History, dear Reader, is a peculiar art and a strange science. A school of study of past and very often ancient events conducted by animals who have it in their nature to disagree about how an event freshly born in front of their eyes, in the contemporary moment, unfolded.
Such a hindrance to our understanding of the universal truth of any event is not to be derided, as it is imprinted on our very being. Since Eve ate from the Tree of Knowledge, our species has lost the gift of naïve ignorance, and instead been cursed with the affliction of curiosity. And any hope of uniformity of opinion for the species was dashed and torn asunder when the Deity, jealously protective of his home in the High Heavens, cursed us with diversity of dialect (and hence culture), at the foot of the Tower of Babel.
We must accept, therefore, a certain inbred inability to arrive at consensus. Indeed, the events of the Titanomachy show us that even the gods bicker; therefore, what hope does the mortal have at achieving uniformity of thought?
This affliction affects the historian in a cruel way, as it is he who is tasked with sifting through the ancient dust of a not always fossilized past, to find a strand of truth in the archaic abyss, and introduce it to the skeptical light of the modern (contemporary) day. Add this to the species pestiferous preference for the Now over the Then, and we can see another obstacle that impedes the historians ability to glean from the archives true truth: the omnipresent pressure to fit one’s findings into whatever zeitgeistian mold is currently in vogue.
Spirits, being constituted out of the material of the ether, are (probably, but not exclusively, to the benefit of mankind) temporary. The spirits that provide a subliminal skeletal structure to Man’s mental regime change form (and hence the flow of our thoughts) over time and events. Cerebral Standards rise and fall on the battlefields of thought, depending on temporal and temporary circumstance.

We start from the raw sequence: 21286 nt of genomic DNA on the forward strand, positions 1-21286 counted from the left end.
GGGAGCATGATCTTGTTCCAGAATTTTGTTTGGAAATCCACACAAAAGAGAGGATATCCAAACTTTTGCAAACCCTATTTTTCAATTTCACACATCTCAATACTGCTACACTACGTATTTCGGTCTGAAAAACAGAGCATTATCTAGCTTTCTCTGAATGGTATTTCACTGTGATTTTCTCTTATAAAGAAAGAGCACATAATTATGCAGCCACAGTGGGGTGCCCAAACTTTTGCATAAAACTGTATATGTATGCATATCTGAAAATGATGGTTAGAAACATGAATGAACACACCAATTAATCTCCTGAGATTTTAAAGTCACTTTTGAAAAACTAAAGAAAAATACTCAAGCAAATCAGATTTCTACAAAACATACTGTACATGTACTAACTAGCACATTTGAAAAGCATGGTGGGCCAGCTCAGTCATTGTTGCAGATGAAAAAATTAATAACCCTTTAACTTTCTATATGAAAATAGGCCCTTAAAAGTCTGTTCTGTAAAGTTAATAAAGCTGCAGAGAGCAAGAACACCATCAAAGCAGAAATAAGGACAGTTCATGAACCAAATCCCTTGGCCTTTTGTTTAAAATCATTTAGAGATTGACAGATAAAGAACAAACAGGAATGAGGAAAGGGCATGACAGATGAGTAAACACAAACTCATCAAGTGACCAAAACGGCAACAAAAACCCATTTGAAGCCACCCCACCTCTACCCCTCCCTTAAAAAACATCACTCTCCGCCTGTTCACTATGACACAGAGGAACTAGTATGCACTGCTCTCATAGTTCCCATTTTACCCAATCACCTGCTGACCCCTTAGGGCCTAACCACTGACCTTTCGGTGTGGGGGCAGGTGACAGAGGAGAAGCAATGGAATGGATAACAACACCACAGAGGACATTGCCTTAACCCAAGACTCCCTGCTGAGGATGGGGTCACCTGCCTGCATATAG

In our current age the secular Standard is raised. Secular issues are thus elevated in their importance, while ecclesiastical episodes wane in theirs, relative our use of them to define the ‘truth’ of an event or set of circumstances.
It is because of this peculiar phenomenon that, in contemporary times, things that may appear obvious to the people at the time of an event appear to a historian observing the events through musty books and contemporary filters as utterly ridiculous. Because the contemporary viewer is not haunted with the spirit of a particular time, they find it impossible to believe that the people of the particular time were haunted by it either. Secret motives are sought, undercurrents are mapped, and the minutia surrounding an event can be elevated to the central stage of ‘Cause’ in the equation of ‘Cause and Effect’.
This phenomenon, I submit, dear Reader, is perhaps what is responsible for the stripping away of the importance religion had on the people of France during the Wars of Religion by the modern scholar.